Fourth, we interpret our findings as underscoring that supporting young people’s identities and trajectories takes time and resource. On the whole, the programmes appeared to be more effective in reinforcing pre-existing STEM identifications and aspirations among young people (from both privileged and under-served communities) with comparatively fewer instances of participation supporting wider identity work and/or aspirations. While we do not consider an aim of ISL being to ‘convert’ young people to STEM identities and trajectories, in light of claims made for the potential of ISL to support more diverse participation in STEM, we found some examples of the programmes supporting under-served young people to be recognised for their STEM expertise and in enabling young people to find interest and meaning in and through STEM when it was more inclusively configured. We did identify three instances in which consequential and equitable shifts seemed to occur for particular young women from underserved communities. We interpret these findings as suggesting that ISL programmes can usefully support the ‘non-STEM’ identity work and trajectories of young people who do not feel that STEM is ‘for them’, especially among those from under-served communities. Moreover, there is scope for further efforts to ensure that the identity outcomes associated with a programme are not solely located at the level of individuals from under-served communities—practitioners and socially privileged youth need to also recognise and value the legitimacy and contributions of youth from under-served communities. These sorts of shifts in power, practice and representation take time and we suggest that programmes, such as those we studied in the community zoo, girls STEM club and science centre, could usefully shift towards longer-term ways of working with underserved youth in order to further build an ethos of social justice within the setting and to support equitable identity outcomes for all youth. We also suggest that more emphasis and consideration might be usefully given to supporting more equitable and transformatory identity outcomes among dominant youth—that is, to enable them to engage in more expansive and critically aware STEM identity work that is informed by the identities and experiences of under-served youth, and which disrupt rather than reproduce dominant and elitist forms of STEM identity.

Finally, we identified various examples of equitably consequential outcomes for youth in relation to agency and representation. While we do not dispute the importance and value of individually orientated outcomes, such as increases in personal confidence, we were particularly interested in more collectively-orientated outcomes that related to enhanced agency among under-served youth, through the development of critical eco-agency (on the zoo programme) and in relation to the recognition and rightful presence of Black and minority ethnic women in STEM among young women on the girls STEM club programme. We suggest these are not always common foci on traditional ISL programmes and evaluations and would seem to offer useful avenues for further exploration.

The model was designed as a practical tool to help support ISL practice, but we suggest that it may also have a role to play as a resource that can support ongoing efforts to re-imagine of ISL in more socially just ways and help support the practice of educators, who—as a long history of existing research underlines—may wittingly or unwittingly reproduce injustices through their practice (as epitomised by the extensive work of Mary Atwater and colleagues, such as Atwater 2000). For instance, the model can be seen as a practical tool to help foreground questions such as whose identities, knowledges and ways of knowing are being recognised and legitimated in and through ISL programmes? It helps trouble the primacy that is traditionally given within ISL outcome measures to dominant forms of STEM knowledge and learning and it prompts us to question some of the common assumptions and rationales for ISL, suggesting that the value and purpose of ISL lies in its capacity to be a vehicle for social justice, not in servicing the STEM ‘pipeline’ and the continued dominance of socially privileged communities and the Global North. In particular, the model adds weight to existing arguments regarding the importance of foregrounding equity in central and intentional ways within STEM—because not doing so is not neutral, but rather entails the reproduction of injustices.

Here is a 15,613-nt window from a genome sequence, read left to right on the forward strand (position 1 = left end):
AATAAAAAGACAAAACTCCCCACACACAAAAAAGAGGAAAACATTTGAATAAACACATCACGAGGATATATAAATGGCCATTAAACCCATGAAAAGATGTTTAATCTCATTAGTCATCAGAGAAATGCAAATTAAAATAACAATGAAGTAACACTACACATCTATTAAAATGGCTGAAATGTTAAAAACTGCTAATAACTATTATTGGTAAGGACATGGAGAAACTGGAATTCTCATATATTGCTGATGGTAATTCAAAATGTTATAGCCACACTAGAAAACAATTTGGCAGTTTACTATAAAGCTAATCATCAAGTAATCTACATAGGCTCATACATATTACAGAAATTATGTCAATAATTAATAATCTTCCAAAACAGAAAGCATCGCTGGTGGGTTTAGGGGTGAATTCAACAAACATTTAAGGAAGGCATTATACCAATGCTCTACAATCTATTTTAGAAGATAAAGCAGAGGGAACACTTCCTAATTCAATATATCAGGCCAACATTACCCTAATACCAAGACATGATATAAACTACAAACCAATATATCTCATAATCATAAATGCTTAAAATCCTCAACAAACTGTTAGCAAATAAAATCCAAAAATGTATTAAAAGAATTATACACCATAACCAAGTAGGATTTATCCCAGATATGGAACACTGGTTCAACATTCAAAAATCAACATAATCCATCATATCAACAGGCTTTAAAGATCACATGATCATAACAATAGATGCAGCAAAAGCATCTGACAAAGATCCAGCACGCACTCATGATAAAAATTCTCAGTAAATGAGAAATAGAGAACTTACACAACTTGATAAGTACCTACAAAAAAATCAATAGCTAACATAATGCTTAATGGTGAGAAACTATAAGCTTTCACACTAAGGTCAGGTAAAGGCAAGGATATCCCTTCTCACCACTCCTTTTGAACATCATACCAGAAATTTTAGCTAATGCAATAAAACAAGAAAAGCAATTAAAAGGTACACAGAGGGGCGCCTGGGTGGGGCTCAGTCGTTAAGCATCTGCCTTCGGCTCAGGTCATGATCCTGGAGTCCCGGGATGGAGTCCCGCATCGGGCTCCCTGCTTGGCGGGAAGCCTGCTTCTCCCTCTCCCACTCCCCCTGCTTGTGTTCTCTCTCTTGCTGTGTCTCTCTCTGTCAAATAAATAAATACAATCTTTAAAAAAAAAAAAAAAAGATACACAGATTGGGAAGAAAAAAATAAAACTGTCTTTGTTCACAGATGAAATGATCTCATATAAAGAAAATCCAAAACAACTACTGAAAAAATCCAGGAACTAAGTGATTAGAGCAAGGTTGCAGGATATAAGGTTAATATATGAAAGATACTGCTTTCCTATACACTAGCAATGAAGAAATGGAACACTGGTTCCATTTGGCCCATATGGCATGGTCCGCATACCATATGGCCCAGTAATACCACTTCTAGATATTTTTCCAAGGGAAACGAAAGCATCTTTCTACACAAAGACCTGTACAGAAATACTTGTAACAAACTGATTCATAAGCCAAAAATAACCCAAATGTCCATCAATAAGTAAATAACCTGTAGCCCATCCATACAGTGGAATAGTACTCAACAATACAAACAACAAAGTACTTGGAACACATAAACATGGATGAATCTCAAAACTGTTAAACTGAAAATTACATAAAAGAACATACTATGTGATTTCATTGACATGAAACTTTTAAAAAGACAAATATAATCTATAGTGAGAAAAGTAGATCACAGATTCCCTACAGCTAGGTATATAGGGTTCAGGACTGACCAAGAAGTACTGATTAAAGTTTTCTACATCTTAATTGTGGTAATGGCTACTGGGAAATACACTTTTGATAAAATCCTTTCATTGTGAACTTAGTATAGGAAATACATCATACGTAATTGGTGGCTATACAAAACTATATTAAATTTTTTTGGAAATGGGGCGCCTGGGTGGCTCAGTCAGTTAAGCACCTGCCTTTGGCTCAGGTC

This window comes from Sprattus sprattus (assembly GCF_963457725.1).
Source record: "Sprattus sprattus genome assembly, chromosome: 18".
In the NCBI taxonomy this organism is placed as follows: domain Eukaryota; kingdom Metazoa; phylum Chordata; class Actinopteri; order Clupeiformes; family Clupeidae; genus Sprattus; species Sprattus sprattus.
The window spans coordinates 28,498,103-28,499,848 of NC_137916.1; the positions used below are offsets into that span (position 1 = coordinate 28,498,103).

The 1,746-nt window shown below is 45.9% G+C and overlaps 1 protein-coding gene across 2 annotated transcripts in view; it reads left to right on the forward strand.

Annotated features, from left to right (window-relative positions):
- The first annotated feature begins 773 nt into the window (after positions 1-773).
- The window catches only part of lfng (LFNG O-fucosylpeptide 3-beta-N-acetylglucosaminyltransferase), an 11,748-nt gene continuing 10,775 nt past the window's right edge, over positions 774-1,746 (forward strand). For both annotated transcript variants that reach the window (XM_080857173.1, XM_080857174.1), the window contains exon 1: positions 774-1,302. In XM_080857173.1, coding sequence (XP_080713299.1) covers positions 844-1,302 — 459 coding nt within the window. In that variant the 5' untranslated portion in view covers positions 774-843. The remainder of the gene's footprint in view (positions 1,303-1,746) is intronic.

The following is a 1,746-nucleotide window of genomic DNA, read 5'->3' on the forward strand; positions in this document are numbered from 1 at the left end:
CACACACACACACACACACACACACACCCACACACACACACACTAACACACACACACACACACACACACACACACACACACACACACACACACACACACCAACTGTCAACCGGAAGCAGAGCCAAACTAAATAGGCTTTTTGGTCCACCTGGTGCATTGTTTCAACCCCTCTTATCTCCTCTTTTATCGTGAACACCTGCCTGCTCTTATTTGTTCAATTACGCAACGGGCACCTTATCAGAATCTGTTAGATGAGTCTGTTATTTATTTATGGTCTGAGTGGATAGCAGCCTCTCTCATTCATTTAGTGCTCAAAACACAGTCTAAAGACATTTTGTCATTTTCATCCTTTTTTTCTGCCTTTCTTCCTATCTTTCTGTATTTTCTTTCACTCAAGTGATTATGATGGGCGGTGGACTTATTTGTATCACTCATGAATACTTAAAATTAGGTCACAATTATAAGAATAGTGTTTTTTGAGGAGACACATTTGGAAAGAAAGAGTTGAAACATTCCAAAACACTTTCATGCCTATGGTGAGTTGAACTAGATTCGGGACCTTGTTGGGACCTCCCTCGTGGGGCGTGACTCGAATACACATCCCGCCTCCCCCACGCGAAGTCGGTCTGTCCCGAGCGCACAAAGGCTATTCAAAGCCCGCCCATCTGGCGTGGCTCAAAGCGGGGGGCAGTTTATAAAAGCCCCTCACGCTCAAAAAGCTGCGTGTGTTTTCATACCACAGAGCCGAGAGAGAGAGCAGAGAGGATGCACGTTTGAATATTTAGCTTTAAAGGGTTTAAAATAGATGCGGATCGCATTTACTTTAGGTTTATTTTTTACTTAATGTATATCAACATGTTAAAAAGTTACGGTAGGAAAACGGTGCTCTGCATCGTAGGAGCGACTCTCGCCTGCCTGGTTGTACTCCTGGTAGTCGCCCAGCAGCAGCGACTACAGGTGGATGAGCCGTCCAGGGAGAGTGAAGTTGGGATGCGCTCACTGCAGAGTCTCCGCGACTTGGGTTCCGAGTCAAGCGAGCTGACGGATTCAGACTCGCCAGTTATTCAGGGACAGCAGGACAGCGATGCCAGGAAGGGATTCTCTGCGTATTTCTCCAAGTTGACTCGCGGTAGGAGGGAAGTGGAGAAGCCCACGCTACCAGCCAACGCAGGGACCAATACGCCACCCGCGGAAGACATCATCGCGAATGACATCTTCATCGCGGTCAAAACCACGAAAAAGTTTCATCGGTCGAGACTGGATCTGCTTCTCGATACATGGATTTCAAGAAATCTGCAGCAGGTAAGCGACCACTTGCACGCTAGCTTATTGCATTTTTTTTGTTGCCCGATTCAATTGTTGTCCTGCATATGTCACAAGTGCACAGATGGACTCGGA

Using the model in ISL practice

We have distilled insights derived from the application of the model to empirical data into Table 3, which provides some suggested ways that the model might be operationalised in practice—detailing some key ways in which outcomes might be measured as part of ISL evaluation and what evidence might usefully be collected in support.

Table 3 Operationalising the ISL Youth Equitable Outcomes model in ISL evaluation and practice


We found that the analytic process was, perhaps inevitably, quite labour intensive and required considerable interpretation. Applying the model to our data was not quick or easy—features that may often be desirable within ISL evaluation research. The model is also limited to youth level outcomes and does not cover practitioner and/or institutional outcomes and those relating to the wider fields of STEM and ISL, although these are the subject of forthcoming work.

Largely the outcomes we evidenced in this paper were limited to the ISL programme spaces and we did not gather data relating to potential wider outcomes, such as those relating to young people’s wider home or school lives, even though we recognise the importance and consequentiality of these wider outcomes. We were also limited by the relatively short-term nature of the outcomes data collected, up to six months after the young people’s ISL participation. Ideally we would have had the time and resource to extend data collection further.

We acknowledge that the findings reported in this paper are based on small and unrepresentative samples of students participating in just four programmes in two cities in England and hence cannot be generalised to the ISL sector more widely either nationally or internationally. However, we hope that they might provide interesting and potentially useful pointers for both further research and to support equitable practice.


This paper has sought to add to add new insights to the complex challenge of how to identify the outcomes that young people might derive from participating in ISL, but specifically, those outcomes that might be considered equitable. The paper proposed a conceptually driven model (developed from critical ISL and sociological theory and research) that included five aspects of equitable youth outcomes (grounded fun; STEM capital; STEM identity work; STEM trajectories; Agency+) that was applied to empirical data, collected with 33 young people aged 11–14 who participated in one of four ISL programmes. The complex and contradictory nature of outcomes data were discussed and findings were presented detailing a range of examples of youth achieving equitable outcomes as part of their participation in the programmes—along with examples of when these were not present. In conclusion, we suggest that the model offers some new ideas and a tool for ISL research and reflective practice to help support equitable youth outcomes from and through ISL participation.